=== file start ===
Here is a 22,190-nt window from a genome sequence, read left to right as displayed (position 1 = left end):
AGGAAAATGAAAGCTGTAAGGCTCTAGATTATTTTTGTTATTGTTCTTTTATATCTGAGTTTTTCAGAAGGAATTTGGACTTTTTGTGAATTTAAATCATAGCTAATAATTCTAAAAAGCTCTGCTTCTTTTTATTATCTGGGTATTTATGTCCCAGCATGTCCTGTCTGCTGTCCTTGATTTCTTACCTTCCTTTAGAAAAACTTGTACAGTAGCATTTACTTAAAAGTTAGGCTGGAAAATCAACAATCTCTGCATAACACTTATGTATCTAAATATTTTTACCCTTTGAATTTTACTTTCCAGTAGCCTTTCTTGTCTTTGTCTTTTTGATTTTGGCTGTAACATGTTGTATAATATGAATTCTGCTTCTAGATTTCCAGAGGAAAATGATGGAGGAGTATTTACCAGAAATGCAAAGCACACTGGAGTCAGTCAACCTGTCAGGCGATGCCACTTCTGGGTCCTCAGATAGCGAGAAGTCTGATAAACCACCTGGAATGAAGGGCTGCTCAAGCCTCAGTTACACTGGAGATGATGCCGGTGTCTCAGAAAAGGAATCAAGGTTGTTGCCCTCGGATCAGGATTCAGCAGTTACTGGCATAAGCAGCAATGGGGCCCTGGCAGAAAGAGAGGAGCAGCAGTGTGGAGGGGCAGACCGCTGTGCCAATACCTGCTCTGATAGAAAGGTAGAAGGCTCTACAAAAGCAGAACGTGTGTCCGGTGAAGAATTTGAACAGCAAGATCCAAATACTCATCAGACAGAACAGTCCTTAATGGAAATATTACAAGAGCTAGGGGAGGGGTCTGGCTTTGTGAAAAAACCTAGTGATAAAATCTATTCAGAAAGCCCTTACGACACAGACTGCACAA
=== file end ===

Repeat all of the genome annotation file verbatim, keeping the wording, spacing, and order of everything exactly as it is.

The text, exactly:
Here is a 22,190-nt window from a genome sequence, read left to right as displayed (position 1 = left end):
AGGAAAATGAAAGCTGTAAGGCTCTAGATTATTTTTGTTATTGTTCTTTTATATCTGAGTTTTTCAGAAGGAATTTGGACTTTTTGTGAATTTAAATCATAGCTAATAATTCTAAAAAGCTCTGCTTCTTTTTATTATCTGGGTATTTATGTCCCAGCATGTCCTGTCTGCTGTCCTTGATTTCTTACCTTCCTTTAGAAAAACTTGTACAGTAGCATTTACTTAAAAGTTAGGCTGGAAAATCAACAATCTCTGCATAACACTTATGTATCTAAATATTTTTACCCTTTGAATTTTACTTTCCAGTAGCCTTTCTTGTCTTTGTCTTTTTGATTTTGGCTGTAACATGTTGTATAATATGAATTCTGCTTCTAGATTTCCAGAGGAAAATGATGGAGGAGTATTTACCAGAAATGCAAAGCACACTGGAGTCAGTCAACCTGTCAGGCGATGCCACTTCTGGGTCCTCAGATAGCGAGAAGTCTGATAAACCACCTGGAATGAAGGGCTGCTCAAGCCTCAGTTACACTGGAGATGATGCCGGTGTCTCAGAAAAGGAATCAAGGTTGTTGCCCTCGGATCAGGATTCAGCAGTTACTGGCATAAGCAGCAATGGGGCCCTGGCAGAAAGAGAGGAGCAGCAGTGTGGAGGGGCAGACCGCTGTGCCAATACCTGCTCTGATAGAAAGGTAGAAGGCTCTACAAAAGCAGAACGTGTGTCCGGTGAAGAATTTGAACAGCAAGATCCAAATACTCATCAGACAGAACAGTCCTTAATGGAAATATTACAAGAGCTAGGGGAGGGGTCTGGCTTTGTGAAAAAACCTAGTGATAAAATCTATTCAGAAAGCCCTTACGACACAGACTGCACAA